An hour later, I'm easing into the Sofitel Fiji Resort and Spa, swishing a Cointreau and ice and sampling canapes of duck-liver pate, peppered prawns with nam jin sauce and kokoda cevishe (marinated raw wahoo).
Such luxuries serve to secure tourism as the islands' lifeblood. Attracting visitors has been crucial since the 2006 coup by the armed forces chief, Commodore Frank Bainimarama, triggered years of fluctuation in Fiji's political, economic and international status.
Fiji was suspended from the Commonwealth in 2009, News Limited has sold its controlling stake in Fiji's daily newspaper and in November lucrative bottled-water company, Fiji Water, closed after the government announced a huge tax increase.
Despite these crises, Fiji remains a popular destination for tourists, with 288,884 Australians visiting in the 11 months to November and more than 23,000 visiting in that month alone. This is a 30 per cent increase on the same period in 2009; half of Fiji's total international arrivals are from Australia.
Next morning I shadow the Sofitel resort's New Zealand-born executive chef, Brendon Coffey, at Nadi market. Cooking in the tropics, he says, requires more creativity and resourcefulness than might be imagined. "Consistent product is difficult [to find]," he says, a little surprisingly, as we wade through a riot of scents, leaves, roots, stems, claws, fins and feathers, many moving.
Coffey selects rosella leaves and taro (a tuberous root), three bags of mussels, a "string" of land crabs and sea grapes to soak and then fry with tomato, coconut, onion, chilli and tuna. "I'll go back and have a play," he says of a bag of tiny shrimps. Around us, stalls bearing cinnamon, mustard seeds, cumin, garam masala, turmeric, dhal, split peas and chickpeas reflect the rich Indian influence in Fiji.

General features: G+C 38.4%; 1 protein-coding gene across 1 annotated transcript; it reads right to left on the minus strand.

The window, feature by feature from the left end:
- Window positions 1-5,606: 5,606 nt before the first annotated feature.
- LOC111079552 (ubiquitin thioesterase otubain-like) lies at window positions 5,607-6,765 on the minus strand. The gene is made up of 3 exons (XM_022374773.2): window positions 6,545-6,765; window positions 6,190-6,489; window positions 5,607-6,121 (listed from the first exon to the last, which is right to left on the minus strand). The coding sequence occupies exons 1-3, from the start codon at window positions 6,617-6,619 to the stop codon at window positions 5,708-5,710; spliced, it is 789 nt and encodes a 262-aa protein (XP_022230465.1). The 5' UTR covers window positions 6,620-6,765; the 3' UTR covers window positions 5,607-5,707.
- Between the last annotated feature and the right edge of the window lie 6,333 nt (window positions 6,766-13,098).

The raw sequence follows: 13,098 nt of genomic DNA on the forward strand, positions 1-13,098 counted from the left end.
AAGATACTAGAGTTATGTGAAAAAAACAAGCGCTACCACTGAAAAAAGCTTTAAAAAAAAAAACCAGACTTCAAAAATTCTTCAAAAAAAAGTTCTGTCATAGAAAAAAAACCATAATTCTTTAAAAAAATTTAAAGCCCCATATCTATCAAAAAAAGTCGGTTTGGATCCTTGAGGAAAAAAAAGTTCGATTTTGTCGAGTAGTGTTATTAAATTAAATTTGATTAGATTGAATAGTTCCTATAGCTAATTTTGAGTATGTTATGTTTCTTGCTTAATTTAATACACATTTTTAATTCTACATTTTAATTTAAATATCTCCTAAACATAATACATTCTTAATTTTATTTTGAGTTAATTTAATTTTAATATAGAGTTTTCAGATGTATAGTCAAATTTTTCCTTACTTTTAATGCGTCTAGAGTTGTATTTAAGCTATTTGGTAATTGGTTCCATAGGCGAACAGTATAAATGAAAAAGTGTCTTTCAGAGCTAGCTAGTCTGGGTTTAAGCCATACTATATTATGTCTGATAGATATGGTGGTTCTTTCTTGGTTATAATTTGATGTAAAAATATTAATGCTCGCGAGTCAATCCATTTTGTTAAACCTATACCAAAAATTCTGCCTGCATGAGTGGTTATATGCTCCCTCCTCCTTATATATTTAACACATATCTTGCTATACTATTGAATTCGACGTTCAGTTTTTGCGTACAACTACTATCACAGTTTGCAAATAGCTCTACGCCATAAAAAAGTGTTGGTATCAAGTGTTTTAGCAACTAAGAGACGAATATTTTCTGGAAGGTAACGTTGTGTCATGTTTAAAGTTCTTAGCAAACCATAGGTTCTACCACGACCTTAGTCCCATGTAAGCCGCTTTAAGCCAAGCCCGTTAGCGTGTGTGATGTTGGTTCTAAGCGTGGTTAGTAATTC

This stroll hardly earns a 50-minute traditional "bobo" massage later that day, before pre-dinner drinks in the Breeze Bar. At the resort's Mandara Spa, a peaceful, fragrant villa complex, I feel like old Sol, in the 1973 doomsday film Soylent Green, who volunteers for euthanasia and is granted screen glimpses - set to soaring symphonies - of how beautiful the now-poisoned Earth once was as his last wish before he dies.
My masseuse, Tumeri, once massaged a New Zealand All Black rugby player, whose body, she says, felt like stone. Tactfully, she resists making any comparisons with her task at hand.
Our transfer the next day to the MV Reef Endeavour, a 73-metre, 3000-tonne ship built by the Suva shipyards in 1996, begins a three-night voyage with Captain Cook Cruises. The vessel has 75 cabins, a pool, spa, sauna and gym, library, boutique and a bar serving cocktails as colourful as the tropical fish I long to see.